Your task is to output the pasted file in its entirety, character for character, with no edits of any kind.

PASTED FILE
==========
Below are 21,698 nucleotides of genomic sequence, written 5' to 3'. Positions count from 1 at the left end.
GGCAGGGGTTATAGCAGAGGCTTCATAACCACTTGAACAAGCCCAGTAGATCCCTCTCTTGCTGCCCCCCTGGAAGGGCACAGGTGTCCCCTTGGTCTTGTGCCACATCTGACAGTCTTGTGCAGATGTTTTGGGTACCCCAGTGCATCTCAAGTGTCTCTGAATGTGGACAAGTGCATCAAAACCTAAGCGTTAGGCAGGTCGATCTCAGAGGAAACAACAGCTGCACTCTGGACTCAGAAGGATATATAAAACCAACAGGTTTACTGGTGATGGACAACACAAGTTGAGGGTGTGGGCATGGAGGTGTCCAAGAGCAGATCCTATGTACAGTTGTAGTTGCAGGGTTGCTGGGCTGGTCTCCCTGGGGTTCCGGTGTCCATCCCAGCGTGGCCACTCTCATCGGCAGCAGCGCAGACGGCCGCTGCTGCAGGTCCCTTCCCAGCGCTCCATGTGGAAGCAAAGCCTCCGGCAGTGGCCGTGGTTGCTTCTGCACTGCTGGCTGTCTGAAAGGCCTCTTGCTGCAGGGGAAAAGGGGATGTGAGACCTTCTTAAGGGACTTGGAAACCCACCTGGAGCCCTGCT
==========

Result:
Below are 21,698 nucleotides of genomic sequence, written 5' to 3'. Positions count from 1 at the left end.
GGCAGGGGTTATAGCAGAGGCTTCATAACCACTTGAACAAGCCCAGTAGATCCCTCTCTTGCTGCCCCCCTGGAAGGGCACAGGTGTCCCCTTGGTCTTGTGCCACATCTGACAGTCTTGTGCAGATGTTTTGGGTACCCCAGTGCATCTCAAGTGTCTCTGAATGTGGACAAGTGCATCAAAACCTAAGCGTTAGGCAGGTCGATCTCAGAGGAAACAACAGCTGCACTCTGGACTCAGAAGGATATATAAAACCAACAGGTTTACTGGTGATGGACAACACAAGTTGAGGGTGTGGGCATGGAGGTGTCCAAGAGCAGATCCTATGTACAGTTGTAGTTGCAGGGTTGCTGGGCTGGTCTCCCTGGGGTTCCGGTGTCCATCCCAGCGTGGCCACTCTCATCGGCAGCAGCGCAGACGGCCGCTGCTGCAGGTCCCTTCCCAGCGCTCCATGTGGAAGCAAAGCCTCCGGCAGTGGCCGTGGTTGCTTCTGCACTGCTGGCTGTCTGAAAGGCCTCTTGCTGCAGGGGAAAAGGGGATGTGAGACCTTCTTAAGGGACTTGGAAACCCACCTGGAGCCCTGCT